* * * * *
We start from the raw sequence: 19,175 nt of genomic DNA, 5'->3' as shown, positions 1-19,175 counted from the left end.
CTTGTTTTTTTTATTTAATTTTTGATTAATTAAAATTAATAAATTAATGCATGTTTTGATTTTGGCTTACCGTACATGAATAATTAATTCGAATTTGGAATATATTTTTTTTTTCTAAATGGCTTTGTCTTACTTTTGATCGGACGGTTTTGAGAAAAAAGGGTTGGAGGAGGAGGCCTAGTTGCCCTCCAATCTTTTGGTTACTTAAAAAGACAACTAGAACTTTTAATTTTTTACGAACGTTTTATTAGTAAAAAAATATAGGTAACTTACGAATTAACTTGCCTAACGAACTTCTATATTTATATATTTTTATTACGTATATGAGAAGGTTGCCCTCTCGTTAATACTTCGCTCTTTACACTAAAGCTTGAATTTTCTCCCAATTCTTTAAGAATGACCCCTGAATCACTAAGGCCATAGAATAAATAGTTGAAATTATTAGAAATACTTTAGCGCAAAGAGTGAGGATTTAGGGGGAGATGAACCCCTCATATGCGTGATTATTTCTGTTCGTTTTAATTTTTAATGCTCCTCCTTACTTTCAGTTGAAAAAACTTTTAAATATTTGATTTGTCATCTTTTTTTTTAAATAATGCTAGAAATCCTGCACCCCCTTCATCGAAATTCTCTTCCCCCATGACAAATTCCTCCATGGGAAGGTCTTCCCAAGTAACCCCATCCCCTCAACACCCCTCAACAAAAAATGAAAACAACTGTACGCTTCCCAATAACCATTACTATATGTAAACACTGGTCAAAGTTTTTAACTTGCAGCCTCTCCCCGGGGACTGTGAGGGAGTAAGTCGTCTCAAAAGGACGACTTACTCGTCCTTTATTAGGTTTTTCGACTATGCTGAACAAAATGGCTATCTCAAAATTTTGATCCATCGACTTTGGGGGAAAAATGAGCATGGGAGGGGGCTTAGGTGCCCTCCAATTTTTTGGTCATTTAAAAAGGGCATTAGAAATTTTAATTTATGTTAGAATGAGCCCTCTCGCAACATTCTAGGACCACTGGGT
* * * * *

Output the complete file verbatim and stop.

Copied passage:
We start from the raw sequence: 19,175 nt of genomic DNA, 5'->3' as shown, positions 1-19,175 counted from the left end.
CTTGTTTTTTTTATTTAATTTTTGATTAATTAAAATTAATAAATTAATGCATGTTTTGATTTTGGCTTACCGTACATGAATAATTAATTCGAATTTGGAATATATTTTTTTTTTCTAAATGGCTTTGTCTTACTTTTGATCGGACGGTTTTGAGAAAAAAGGGTTGGAGGAGGAGGCCTAGTTGCCCTCCAATCTTTTGGTTACTTAAAAAGACAACTAGAACTTTTAATTTTTTACGAACGTTTTATTAGTAAAAAAATATAGGTAACTTACGAATTAACTTGCCTAACGAACTTCTATATTTATATATTTTTATTACGTATATGAGAAGGTTGCCCTCTCGTTAATACTTCGCTCTTTACACTAAAGCTTGAATTTTCTCCCAATTCTTTAAGAATGACCCCTGAATCACTAAGGCCATAGAATAAATAGTTGAAATTATTAGAAATACTTTAGCGCAAAGAGTGAGGATTTAGGGGGAGATGAACCCCTCATATGCGTGATTATTTCTGTTCGTTTTAATTTTTAATGCTCCTCCTTACTTTCAGTTGAAAAAACTTTTAAATATTTGATTTGTCATCTTTTTTTTTAAATAATGCTAGAAATCCTGCACCCCCTTCATCGAAATTCTCTTCCCCCATGACAAATTCCTCCATGGGAAGGTCTTCCCAAGTAACCCCATCCCCTCAACACCCCTCAACAAAAAATGAAAACAACTGTACGCTTCCCAATAACCATTACTATATGTAAACACTGGTCAAAGTTTTTAACTTGCAGCCTCTCCCCGGGGACTGTGAGGGAGTAAGTCGTCTCAAAAGGACGACTTACTCGTCCTTTATTAGGTTTTTCGACTATGCTGAACAAAATGGCTATCTCAAAATTTTGATCCATCGACTTTGGGGGAAAAATGAGCATGGGAGGGGGCTTAGGTGCCCTCCAATTTTTTGGTCATTTAAAAAGGGCATTAGAAATTTTAATTTATGTTAGAATGAGCCCTCTCGCAACATTCTAGGACCACTGGGT